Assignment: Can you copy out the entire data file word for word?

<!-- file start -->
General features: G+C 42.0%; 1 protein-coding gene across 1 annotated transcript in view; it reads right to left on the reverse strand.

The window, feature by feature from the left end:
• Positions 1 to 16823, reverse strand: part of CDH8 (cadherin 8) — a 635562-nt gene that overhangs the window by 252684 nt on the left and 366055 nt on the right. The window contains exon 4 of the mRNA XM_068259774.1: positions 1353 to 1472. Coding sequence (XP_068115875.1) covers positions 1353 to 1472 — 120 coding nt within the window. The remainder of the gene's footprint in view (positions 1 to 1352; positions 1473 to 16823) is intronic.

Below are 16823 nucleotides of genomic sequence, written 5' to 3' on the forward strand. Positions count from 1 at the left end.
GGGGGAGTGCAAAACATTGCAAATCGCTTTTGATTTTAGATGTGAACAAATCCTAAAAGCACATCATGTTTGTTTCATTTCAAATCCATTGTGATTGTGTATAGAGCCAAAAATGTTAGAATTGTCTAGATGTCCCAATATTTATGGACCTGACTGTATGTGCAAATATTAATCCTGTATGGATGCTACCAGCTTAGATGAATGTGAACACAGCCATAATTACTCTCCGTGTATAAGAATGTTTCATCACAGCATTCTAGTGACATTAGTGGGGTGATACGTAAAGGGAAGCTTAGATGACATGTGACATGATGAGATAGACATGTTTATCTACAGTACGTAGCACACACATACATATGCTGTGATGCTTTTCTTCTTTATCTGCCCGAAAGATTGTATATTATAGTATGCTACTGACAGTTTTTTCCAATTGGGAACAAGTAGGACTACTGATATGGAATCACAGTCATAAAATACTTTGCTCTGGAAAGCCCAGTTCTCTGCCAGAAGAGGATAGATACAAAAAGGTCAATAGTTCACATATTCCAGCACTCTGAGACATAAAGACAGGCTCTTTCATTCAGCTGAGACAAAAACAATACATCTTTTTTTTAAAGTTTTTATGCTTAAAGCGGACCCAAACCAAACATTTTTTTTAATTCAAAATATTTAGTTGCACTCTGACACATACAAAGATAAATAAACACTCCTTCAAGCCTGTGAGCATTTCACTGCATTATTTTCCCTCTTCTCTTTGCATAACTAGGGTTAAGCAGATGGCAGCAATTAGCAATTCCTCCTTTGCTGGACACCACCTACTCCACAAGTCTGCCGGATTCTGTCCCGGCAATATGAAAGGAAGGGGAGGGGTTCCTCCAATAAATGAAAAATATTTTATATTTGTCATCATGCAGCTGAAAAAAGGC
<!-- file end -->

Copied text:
General features: G+C 42.0%; 1 protein-coding gene across 1 annotated transcript in view; it reads right to left on the reverse strand.

The window, feature by feature from the left end:
• Positions 1 to 16823, reverse strand: part of CDH8 (cadherin 8) — a 635562-nt gene that overhangs the window by 252684 nt on the left and 366055 nt on the right. The window contains exon 4 of the mRNA XM_068259774.1: positions 1353 to 1472. Coding sequence (XP_068115875.1) covers positions 1353 to 1472 — 120 coding nt within the window. The remainder of the gene's footprint in view (positions 1 to 1352; positions 1473 to 16823) is intronic.

Below are 16823 nucleotides of genomic sequence, written 5' to 3' on the forward strand. Positions count from 1 at the left end.
GGGGGAGTGCAAAACATTGCAAATCGCTTTTGATTTTAGATGTGAACAAATCCTAAAAGCACATCATGTTTGTTTCATTTCAAATCCATTGTGATTGTGTATAGAGCCAAAAATGTTAGAATTGTCTAGATGTCCCAATATTTATGGACCTGACTGTATGTGCAAATATTAATCCTGTATGGATGCTACCAGCTTAGATGAATGTGAACACAGCCATAATTACTCTCCGTGTATAAGAATGTTTCATCACAGCATTCTAGTGACATTAGTGGGGTGATACGTAAAGGGAAGCTTAGATGACATGTGACATGATGAGATAGACATGTTTATCTACAGTACGTAGCACACACATACATATGCTGTGATGCTTTTCTTCTTTATCTGCCCGAAAGATTGTATATTATAGTATGCTACTGACAGTTTTTTCCAATTGGGAACAAGTAGGACTACTGATATGGAATCACAGTCATAAAATACTTTGCTCTGGAAAGCCCAGTTCTCTGCCAGAAGAGGATAGATACAAAAAGGTCAATAGTTCACATATTCCAGCACTCTGAGACATAAAGACAGGCTCTTTCATTCAGCTGAGACAAAAACAATACATCTTTTTTTTAAAGTTTTTATGCTTAAAGCGGACCCAAACCAAACATTTTTTTTAATTCAAAATATTTAGTTGCACTCTGACACATACAAAGATAAATAAACACTCCTTCAAGCCTGTGAGCATTTCACTGCATTATTTTCCCTCTTCTCTTTGCATAACTAGGGTTAAGCAGATGGCAGCAATTAGCAATTCCTCCTTTGCTGGACACCACCTACTCCACAAGTCTGCCGGATTCTGTCCCGGCAATATGAAAGGAAGGGGAGGGGTTCCTCCAATAAATGAAAAATATTTTATATTTGTCATCATGCAGCTGAAAAAAGGC